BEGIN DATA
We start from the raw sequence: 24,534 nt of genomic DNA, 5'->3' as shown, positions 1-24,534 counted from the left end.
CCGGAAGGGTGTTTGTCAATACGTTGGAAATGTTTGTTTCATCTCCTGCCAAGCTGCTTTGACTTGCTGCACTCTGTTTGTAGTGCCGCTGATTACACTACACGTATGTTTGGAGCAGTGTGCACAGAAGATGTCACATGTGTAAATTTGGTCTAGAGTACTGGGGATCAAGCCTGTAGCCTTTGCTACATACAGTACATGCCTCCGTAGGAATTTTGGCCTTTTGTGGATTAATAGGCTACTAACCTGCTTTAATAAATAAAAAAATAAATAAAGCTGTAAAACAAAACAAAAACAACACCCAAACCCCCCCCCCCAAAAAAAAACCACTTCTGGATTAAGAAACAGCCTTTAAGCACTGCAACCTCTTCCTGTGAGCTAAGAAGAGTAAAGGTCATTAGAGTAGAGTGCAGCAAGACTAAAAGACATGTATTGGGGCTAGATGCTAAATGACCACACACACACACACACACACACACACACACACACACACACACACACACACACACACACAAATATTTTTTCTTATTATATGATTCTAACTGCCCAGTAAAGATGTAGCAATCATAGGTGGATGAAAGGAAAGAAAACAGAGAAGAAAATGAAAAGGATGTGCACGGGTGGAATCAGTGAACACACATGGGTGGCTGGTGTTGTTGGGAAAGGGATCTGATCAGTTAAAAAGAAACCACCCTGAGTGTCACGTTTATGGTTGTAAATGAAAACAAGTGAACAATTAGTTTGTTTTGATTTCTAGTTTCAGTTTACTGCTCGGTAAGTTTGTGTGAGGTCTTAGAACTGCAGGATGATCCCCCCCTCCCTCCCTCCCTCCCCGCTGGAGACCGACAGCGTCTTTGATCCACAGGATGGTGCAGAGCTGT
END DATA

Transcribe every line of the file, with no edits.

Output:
We start from the raw sequence: 24,534 nt of genomic DNA, 5'->3' as shown, positions 1-24,534 counted from the left end.
CCGGAAGGGTGTTTGTCAATACGTTGGAAATGTTTGTTTCATCTCCTGCCAAGCTGCTTTGACTTGCTGCACTCTGTTTGTAGTGCCGCTGATTACACTACACGTATGTTTGGAGCAGTGTGCACAGAAGATGTCACATGTGTAAATTTGGTCTAGAGTACTGGGGATCAAGCCTGTAGCCTTTGCTACATACAGTACATGCCTCCGTAGGAATTTTGGCCTTTTGTGGATTAATAGGCTACTAACCTGCTTTAATAAATAAAAAAATAAATAAAGCTGTAAAACAAAACAAAAACAACACCCAAACCCCCCCCCCCAAAAAAAAACCACTTCTGGATTAAGAAACAGCCTTTAAGCACTGCAACCTCTTCCTGTGAGCTAAGAAGAGTAAAGGTCATTAGAGTAGAGTGCAGCAAGACTAAAAGACATGTATTGGGGCTAGATGCTAAATGACCACACACACACACACACACACACACACACACACACACACACACACACACACACACACACAAATATTTTTTCTTATTATATGATTCTAACTGCCCAGTAAAGATGTAGCAATCATAGGTGGATGAAAGGAAAGAAAACAGAGAAGAAAATGAAAAGGATGTGCACGGGTGGAATCAGTGAACACACATGGGTGGCTGGTGTTGTTGGGAAAGGGATCTGATCAGTTAAAAAGAAACCACCCTGAGTGTCACGTTTATGGTTGTAAATGAAAACAAGTGAACAATTAGTTTGTTTTGATTTCTAGTTTCAGTTTACTGCTCGGTAAGTTTGTGTGAGGTCTTAGAACTGCAGGATGATCCCCCCCTCCCTCCCTCCCTCCCCGCTGGAGACCGACAGCGTCTTTGATCCACAGGATGGTGCAGAGCTGT